Figure 6 2D sections of the first component of the flux field J_{1}, obtained by FFT method on the Boolean models, with macroscopic concentration gradient 〈−∇c〉 = (1, 0, 0), with convergence criteria L1norms difference of E between two iterations less than 10^{−6}. The microstructure volume is 300 × 300 × 300 nm^{3} (909^{3} voxels at resolution 0.33 nm per voxel). The same macroscopic concentration gradient and the same convergence criteria are applied for all remaining computations of this work. a) sphere, b) cubic prism, c) plateletlike prism, d) rodlike prism. 

In the text 
Figure 7 Prism shapes used in Section 2.3. The four parameters D_{i}, i = 1, 2, 3, 4 of the shapes are shown in Table 4. a) Cubic prism, b) plateletlike prism, c) rodlike prism. 

In the text 
Figure 8 Effective diffusion coefficients D_{e} of random models, as a function of pore volume fraction ε. 

In the text 
Figure 9 Tortuosity factor τ versus pore volume fraction ε of the random models in Section 2.4. The symbols (circle, square, diamond and triangle) are numerically estimated with the FFT method. The estimate by Equation (6) with Weissberg’s bound p = 0.5 is plotted in green dotted curve. The estimate by the selfconsistent method by Equation (25) is plotted in magenta dotted curve. The curve fittings with Equation (6) are performed with the data τ (ε ≥ 0.8), and are plotted in dotted curves in the same color as the symbols (subplot). The corresponding values of p are shown in Table 5.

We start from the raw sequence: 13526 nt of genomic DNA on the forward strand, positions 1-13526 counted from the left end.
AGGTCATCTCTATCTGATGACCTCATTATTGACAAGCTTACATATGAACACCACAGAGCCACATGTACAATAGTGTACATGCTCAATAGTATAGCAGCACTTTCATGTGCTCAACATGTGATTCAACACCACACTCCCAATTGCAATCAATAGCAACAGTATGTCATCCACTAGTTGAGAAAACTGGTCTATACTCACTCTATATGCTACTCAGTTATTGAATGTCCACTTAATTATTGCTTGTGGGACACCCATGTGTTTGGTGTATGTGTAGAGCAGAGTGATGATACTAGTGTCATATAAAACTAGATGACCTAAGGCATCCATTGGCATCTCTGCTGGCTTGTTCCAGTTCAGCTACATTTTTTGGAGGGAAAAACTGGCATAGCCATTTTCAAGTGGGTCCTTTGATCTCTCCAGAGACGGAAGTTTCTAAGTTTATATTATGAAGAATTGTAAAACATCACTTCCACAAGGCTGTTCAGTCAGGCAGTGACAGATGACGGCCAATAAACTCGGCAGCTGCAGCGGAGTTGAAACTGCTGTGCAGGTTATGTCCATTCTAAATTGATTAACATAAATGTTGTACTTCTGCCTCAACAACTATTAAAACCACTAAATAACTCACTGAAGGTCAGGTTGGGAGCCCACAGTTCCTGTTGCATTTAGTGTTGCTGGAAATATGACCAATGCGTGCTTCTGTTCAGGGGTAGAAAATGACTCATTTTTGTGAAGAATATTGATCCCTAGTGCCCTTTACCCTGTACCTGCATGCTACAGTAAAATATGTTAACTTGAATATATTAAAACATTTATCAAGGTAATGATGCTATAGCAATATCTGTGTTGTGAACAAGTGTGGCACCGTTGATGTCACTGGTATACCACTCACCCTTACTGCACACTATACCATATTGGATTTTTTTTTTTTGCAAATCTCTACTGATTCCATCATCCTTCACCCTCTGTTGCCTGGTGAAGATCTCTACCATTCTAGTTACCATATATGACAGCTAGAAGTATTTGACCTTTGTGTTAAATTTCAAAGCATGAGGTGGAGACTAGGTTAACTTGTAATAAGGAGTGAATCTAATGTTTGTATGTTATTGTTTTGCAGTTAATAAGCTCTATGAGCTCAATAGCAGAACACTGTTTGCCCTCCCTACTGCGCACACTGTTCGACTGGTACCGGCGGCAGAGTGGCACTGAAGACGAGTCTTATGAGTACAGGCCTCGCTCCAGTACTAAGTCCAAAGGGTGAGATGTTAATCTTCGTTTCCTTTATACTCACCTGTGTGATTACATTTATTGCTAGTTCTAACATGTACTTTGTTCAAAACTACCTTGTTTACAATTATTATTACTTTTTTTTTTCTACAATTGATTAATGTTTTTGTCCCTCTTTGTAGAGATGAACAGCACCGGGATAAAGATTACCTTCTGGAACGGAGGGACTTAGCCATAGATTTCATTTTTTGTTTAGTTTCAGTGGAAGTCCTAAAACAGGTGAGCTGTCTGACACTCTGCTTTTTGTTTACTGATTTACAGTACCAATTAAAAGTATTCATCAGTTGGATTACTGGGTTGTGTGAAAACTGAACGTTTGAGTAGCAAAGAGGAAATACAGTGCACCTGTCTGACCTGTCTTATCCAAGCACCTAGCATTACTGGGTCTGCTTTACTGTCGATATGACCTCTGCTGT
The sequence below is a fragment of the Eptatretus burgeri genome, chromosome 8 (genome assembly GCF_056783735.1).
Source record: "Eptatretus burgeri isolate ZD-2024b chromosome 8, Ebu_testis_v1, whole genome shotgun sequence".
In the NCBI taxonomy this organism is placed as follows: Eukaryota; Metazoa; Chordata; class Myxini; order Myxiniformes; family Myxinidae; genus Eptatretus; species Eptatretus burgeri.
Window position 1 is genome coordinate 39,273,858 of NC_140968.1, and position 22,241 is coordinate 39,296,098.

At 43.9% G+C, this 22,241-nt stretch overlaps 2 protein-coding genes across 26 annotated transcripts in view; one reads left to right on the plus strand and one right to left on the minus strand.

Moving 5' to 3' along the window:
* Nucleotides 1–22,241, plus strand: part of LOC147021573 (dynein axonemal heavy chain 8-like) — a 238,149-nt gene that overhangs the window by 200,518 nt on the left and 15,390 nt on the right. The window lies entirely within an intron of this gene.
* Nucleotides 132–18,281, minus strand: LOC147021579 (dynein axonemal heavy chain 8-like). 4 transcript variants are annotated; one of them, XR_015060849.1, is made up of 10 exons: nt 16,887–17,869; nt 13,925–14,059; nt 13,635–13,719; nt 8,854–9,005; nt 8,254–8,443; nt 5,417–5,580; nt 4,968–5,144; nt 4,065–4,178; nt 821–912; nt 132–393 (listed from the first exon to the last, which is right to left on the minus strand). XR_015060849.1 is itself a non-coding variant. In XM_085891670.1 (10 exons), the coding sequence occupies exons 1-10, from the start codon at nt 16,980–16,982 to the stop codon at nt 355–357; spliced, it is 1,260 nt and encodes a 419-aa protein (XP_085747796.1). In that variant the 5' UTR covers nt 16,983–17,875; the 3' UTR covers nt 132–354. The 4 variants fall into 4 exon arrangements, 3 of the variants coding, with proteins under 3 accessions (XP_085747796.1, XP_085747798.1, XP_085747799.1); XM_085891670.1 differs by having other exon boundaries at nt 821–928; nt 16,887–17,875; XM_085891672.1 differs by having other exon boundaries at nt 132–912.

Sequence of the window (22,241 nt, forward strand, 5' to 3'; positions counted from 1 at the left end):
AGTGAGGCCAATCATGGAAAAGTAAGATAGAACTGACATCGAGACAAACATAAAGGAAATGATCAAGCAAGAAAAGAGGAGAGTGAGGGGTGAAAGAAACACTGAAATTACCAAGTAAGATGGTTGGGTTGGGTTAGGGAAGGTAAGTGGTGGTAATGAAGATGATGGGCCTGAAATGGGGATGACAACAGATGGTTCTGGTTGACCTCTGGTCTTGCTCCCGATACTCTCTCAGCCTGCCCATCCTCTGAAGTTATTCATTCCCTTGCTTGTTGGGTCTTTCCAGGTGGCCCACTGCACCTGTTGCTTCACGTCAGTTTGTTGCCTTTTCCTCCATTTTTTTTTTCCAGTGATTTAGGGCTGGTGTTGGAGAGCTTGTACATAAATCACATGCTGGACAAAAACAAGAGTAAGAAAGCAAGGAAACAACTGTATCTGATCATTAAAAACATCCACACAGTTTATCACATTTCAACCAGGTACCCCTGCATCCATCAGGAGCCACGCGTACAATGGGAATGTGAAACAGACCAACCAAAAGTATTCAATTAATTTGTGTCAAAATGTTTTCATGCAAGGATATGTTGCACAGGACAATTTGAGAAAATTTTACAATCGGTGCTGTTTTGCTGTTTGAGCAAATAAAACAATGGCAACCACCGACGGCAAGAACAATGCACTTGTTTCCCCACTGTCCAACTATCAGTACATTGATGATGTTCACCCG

In the text 
Figure 10 2D sections of the first component of the flux field J_{1}, with macroscopic concentration gradient 〈−∇c〉 = (1, 0, 0), obtained by FFT method on the twoscale models (iii) and (iv) used in Section 2.4 at ε = 0.3. The microstructure volume is 300 × 300 × 300 nm^{3} (909^{3} voxels at resolution 0.33 nm per voxel). a) Aligned platelets, b) aligned and aggregated platelets. 

In the text 
Figure 11 2D section of the first component of the flux field J_{1}, with macroscopic concentration gradient 〈−∇c〉 = (1, 0, 0), obtained by FFT method on the identified random model of platelets with parameters shown in Table 5. The microstructure volume is 300 × 300 × 300 nm^{3} (909^{3} voxels at resolution 0.33 nm per voxel). 

In the text 
Figure 12 2D sections of the first component of the flux field J_{1} of molecules of increasing gyration radius, with macroscopic concentration gradient 〈−∇c〉 = (1, 0, 0), computed by FFT method on the identified twoscale model of platelets with parameters shown in Table 5. The microstructure volume is 300 × 300 × 300 nm^{3} (909^{3} voxels at resolution 0.33 nm per voxel). a) r_{g} = 0.35 nm, b) r_{g} = 1.06 nm, c) r_{g} = 1.77 nm, d) r_{g} = 2.49 nm. 

In the text 
Figure 13 Effective diffusion coefficient D_{e} of the twoscale model of platelets as a function of increasing gyration radius of molecules r_{g}. The parameters of the twoscale model are shown in Table 5. The gyration radius of toluene is marked in vertical dotted curve. The approximation of the partition effect by Equation (3) is presented in blue dotted curve. 

In the text 
Figure 14 Tortuosity factor τ versus accessible pore volume fraction ε_{t} in hindered diffusion. The accessible pore volume fractions ε_{t} are numerically measured on microstructures after dilation of size r_{g}. The tortuosity factors are estimated with Equation (23) and corresponding effective diffusion coefficients shown in Figure 13. The red dotted curve is obtained by curve fitting using Equation (6), with the points in ε_{t} > 0.4. 

In the text